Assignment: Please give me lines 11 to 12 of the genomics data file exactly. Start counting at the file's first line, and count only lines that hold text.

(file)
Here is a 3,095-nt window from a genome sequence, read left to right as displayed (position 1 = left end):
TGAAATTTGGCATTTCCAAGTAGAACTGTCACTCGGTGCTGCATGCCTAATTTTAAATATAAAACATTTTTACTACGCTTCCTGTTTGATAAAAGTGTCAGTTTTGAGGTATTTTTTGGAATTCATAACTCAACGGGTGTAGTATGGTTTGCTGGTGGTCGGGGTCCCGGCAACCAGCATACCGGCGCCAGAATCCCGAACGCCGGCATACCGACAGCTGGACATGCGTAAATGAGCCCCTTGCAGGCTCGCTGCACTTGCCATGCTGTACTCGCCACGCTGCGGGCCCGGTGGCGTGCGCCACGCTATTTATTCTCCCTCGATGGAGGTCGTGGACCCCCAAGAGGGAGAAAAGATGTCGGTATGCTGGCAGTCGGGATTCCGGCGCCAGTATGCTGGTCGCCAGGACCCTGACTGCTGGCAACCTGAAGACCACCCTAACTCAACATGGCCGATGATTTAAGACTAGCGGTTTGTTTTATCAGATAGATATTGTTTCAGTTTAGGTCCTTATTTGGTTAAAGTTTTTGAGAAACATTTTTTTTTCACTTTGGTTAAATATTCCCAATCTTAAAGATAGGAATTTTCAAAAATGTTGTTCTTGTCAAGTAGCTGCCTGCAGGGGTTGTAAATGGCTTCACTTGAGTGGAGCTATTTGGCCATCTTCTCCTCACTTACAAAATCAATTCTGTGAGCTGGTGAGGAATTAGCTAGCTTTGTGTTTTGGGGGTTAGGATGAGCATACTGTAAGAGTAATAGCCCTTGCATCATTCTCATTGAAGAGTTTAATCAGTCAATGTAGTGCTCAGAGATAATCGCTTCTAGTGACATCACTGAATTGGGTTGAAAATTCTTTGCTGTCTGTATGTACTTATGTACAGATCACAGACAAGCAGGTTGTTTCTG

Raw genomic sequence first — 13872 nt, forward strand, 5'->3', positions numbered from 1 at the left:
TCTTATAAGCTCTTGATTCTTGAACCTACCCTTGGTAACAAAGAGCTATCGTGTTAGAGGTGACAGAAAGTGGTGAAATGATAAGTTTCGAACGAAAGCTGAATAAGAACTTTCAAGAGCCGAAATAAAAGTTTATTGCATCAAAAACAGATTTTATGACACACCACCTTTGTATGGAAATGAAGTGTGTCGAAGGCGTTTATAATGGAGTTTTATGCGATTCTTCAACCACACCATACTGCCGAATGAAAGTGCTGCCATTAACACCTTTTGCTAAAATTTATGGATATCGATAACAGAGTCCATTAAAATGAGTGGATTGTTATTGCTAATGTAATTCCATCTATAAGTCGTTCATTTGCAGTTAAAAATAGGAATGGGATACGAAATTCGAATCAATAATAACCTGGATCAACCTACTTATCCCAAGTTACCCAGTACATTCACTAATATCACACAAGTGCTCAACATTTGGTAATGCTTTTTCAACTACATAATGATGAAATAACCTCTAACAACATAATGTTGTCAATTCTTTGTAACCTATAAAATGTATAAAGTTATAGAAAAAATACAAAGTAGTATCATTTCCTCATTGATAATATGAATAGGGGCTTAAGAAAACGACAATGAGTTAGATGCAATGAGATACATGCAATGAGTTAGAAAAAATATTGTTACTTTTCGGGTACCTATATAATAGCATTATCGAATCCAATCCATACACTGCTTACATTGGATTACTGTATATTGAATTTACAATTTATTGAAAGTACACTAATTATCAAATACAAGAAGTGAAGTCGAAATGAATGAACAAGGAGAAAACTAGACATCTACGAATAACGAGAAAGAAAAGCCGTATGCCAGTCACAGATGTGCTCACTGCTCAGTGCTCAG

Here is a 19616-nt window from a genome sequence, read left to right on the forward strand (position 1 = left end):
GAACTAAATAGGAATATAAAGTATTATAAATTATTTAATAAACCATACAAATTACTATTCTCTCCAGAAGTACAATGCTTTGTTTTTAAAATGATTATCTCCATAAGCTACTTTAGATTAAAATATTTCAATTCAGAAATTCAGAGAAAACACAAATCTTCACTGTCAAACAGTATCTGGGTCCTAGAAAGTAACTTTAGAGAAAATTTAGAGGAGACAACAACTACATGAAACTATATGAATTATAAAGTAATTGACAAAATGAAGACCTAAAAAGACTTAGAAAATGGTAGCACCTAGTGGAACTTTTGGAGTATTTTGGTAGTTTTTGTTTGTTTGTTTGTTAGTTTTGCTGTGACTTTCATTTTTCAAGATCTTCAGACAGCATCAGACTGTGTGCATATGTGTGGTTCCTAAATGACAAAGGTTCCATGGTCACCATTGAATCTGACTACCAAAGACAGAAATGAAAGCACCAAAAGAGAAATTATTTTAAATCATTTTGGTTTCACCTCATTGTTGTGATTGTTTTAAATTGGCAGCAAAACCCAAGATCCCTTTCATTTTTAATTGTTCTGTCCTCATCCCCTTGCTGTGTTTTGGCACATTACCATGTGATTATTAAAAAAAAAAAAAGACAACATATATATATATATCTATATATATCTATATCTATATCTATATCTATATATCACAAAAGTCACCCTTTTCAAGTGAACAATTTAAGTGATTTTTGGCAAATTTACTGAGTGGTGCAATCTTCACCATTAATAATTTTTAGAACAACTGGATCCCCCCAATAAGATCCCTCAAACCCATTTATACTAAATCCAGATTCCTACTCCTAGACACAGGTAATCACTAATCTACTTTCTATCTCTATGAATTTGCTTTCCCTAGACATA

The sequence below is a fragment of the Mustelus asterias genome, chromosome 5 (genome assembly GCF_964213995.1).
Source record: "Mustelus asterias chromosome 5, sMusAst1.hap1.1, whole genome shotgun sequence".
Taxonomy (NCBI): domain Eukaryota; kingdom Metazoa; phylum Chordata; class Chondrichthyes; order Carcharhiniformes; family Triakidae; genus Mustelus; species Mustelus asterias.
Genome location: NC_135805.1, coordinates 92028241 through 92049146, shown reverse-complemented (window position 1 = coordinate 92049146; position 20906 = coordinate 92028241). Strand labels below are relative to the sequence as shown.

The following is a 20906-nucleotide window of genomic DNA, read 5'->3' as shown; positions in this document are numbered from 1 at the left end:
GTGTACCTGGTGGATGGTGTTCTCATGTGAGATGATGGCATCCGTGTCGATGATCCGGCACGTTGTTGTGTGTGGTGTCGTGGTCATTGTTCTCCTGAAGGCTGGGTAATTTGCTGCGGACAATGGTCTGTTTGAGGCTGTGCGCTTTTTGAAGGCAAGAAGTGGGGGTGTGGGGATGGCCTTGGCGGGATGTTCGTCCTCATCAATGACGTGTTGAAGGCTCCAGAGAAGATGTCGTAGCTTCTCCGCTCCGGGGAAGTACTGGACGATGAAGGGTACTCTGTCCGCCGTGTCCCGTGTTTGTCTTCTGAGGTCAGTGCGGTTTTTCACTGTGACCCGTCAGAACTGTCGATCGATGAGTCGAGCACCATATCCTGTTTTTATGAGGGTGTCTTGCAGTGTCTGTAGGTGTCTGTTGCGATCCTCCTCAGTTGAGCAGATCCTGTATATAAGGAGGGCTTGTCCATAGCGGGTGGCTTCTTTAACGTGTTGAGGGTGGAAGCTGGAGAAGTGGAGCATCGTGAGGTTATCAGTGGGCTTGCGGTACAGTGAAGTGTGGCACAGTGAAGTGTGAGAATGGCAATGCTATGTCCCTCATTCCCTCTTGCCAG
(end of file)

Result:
The following is a 20906-nucleotide window of genomic DNA, read 5'->3' as shown; positions in this document are numbered from 1 at the left end:
GTGTACCTGGTGGATGGTGTTCTCATGTGAGATGATGGCATCCGTGTCGATGATCCGGCACGTTGTTGTGTGTGGTGTCGTGGTCATTGTTCTCCTGAAGGCTGGGTAATTTGCTGCGGACAATGGTCTGTTTGAGGCTGTGCGCTTTTTGAAGGCAAGAAGTGGGGGTGTGGGGATGGCCTTGGCGGGATGTTCGTCCTCATCAATGACGTGTTGAAGGCTCCAGAGAAGATGTCGTAGCTTCTCCGCTCCGGGGAAGTACTGGACGATGAAGGGTACTCTGTCCGCCGTGTCCCGTGTTTGTCTTCTGAGGTCAGTGCGGTTTTTCACTGTGACCCGTCAGAACTGTCGATCGATGAGTCGAGCACCATATCCTGTTTTTATGAGGGTGTCTTGCAGTGTCTGTAGGTGTCTGTTGCGATCCTCCTCAGTTGAGCAGATCCTGTATATAAGGAGGGCTTGTCCATAGCGGGTGGCTTCTTTAACGTGTTGAGGGTGGAAGCTGGAGAAGTGGAGCATCGTGAGGTTATCAGTGGGCTTGCGGTACAGTGAAGTGTGGCACAGTGAAGTGTGAGAATGGCAATGCTATGTCCCTCATTCCCTCTTGCCAG